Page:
One e-cigarette with nicotine leads to adrenaline changes in nonsmokers' hearts
A new UCLA study found that healthy nonsmokers experienced increased adrenaline levels in their heart after one electronic cigarette (e-cigarette) with nicotine but there were no increased adrenaline levels when the study subjects used an a nicotine-free or empty e-cig.
The findings are published in Journal of the American Heart Association, the Open Access Journal of the American Heart Association/American Stroke Association.
Unlike cigarettes, e-cigs have no combustion or tobacco. Instead, these electronic, handheld devices deliver nicotine with flavoring and other chemicals in a vapor instead of smoke.
"While e-cigarettes typically deliver fewer carcinogens than are found in the tar of tobacco cigarette smoke, they also usually deliver nicotine. Many believe that the tar—not the nicotine—is what leads to increased cancer and heart attack risks," said Dr. Holly R. Middlekauff, senior study author and professor of medicine (cardiology) and physiology at the David Geffen School of Medicine at UCLA. "So, we asked the question, are e-cigarettes safe?"
The researchers had previously reported that chronic e-cig users have elevated sympathetic nerve activity which increases adrenaline directed to the heart and are more susceptible to oxidative stress. Both are risks factors for heart attack. This study aimed to find out if nicotine caused these events.
Middlekauff and her team used a technique called "heart rate variability" obtained from a prolonged, non-invasive heart rhythm recording. Heart rate variability is calculated from the degree of variability in the time between heartbeats. This variability may be indicative of the amount of adrenaline on the heart.
Prior studies have used a heart rate variability test to link increased adrenaline activity in the heart with increased cardiac risk. People with known heart disease and people without known heart disease who have this pattern of high adrenaline levels in the heart have increased risk of death, Middlekauff said.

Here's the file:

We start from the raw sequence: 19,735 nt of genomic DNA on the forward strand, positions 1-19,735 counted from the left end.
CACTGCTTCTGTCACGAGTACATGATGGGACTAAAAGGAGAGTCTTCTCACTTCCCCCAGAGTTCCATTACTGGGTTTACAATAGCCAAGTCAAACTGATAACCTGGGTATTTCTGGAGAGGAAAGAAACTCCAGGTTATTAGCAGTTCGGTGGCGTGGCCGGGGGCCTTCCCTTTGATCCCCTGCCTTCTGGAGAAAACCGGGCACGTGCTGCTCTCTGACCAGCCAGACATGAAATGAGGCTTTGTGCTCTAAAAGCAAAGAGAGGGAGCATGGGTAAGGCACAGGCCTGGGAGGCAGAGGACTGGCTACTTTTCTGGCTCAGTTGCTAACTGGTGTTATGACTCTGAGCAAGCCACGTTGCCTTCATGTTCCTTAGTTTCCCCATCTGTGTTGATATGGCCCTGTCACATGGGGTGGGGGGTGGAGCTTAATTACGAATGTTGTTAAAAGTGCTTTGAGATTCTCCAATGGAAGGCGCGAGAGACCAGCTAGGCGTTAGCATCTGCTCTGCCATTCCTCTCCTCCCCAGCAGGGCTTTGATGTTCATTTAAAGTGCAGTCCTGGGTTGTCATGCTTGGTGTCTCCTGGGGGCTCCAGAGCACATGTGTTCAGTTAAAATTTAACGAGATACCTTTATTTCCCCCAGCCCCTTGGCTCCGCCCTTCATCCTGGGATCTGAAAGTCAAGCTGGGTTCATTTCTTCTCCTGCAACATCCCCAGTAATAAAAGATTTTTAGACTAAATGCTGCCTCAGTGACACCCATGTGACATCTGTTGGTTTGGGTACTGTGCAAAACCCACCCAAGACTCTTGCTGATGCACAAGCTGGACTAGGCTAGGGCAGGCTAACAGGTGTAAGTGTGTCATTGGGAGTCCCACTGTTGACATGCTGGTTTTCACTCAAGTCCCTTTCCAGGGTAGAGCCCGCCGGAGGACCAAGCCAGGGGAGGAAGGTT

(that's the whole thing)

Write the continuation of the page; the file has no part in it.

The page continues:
In the first study to separate the nicotine from the non-nicotine components when looking at the heart impact of e-cigarettes on humans, researchers studied 33 healthy adults who were not current e-cigarette or tobacco cigarette smokers. On different days, each participant used an e-cigarette with nicotine, an e-cigarette without nicotine or an empty 'sham' device. Researchers measured cardiac adrenaline activity by assessing heart rate variability and oxidative stress in blood samples by measuring the enzyme plasma paraoxonase (PON1).
- Exposure to e-cigarettes with nicotine, but not e-cigarettes without nicotine, led to increased adrenaline levels to the heart, as indicated by abnormal heart rate variability.
- Oxidative stress, which increases risks for atherosclerosis and heart attack, showed no changes after exposure to e-cigarettes with and without nicotine. The number of markers they studied for oxidative stress were minimal, however and more studies are warranted, according to Middlekauff.
"While it's reassuring that the non-nicotine components do not have an obvious effect on adrenaline levels to the heart, these findings challenge the concept that inhaled nicotine is benign, or safe. Our study showed that acute electronic cigarette use with nicotine increases cardiac adrenaline levels. And it's in the same pattern that is associated with increased cardiac risk in patients who have known cardiac disease, and even in patients without known cardiac disease," Middlekauff said. "I think that just seeing this pattern at all is very concerning and it would hopefully discourage nonsmokers from taking up electronic cigarettes."
Future studies should look more closely at oxidative stress and e-cigarette use, using a broader number of cardiac markers, in a larger population of people, researchers said.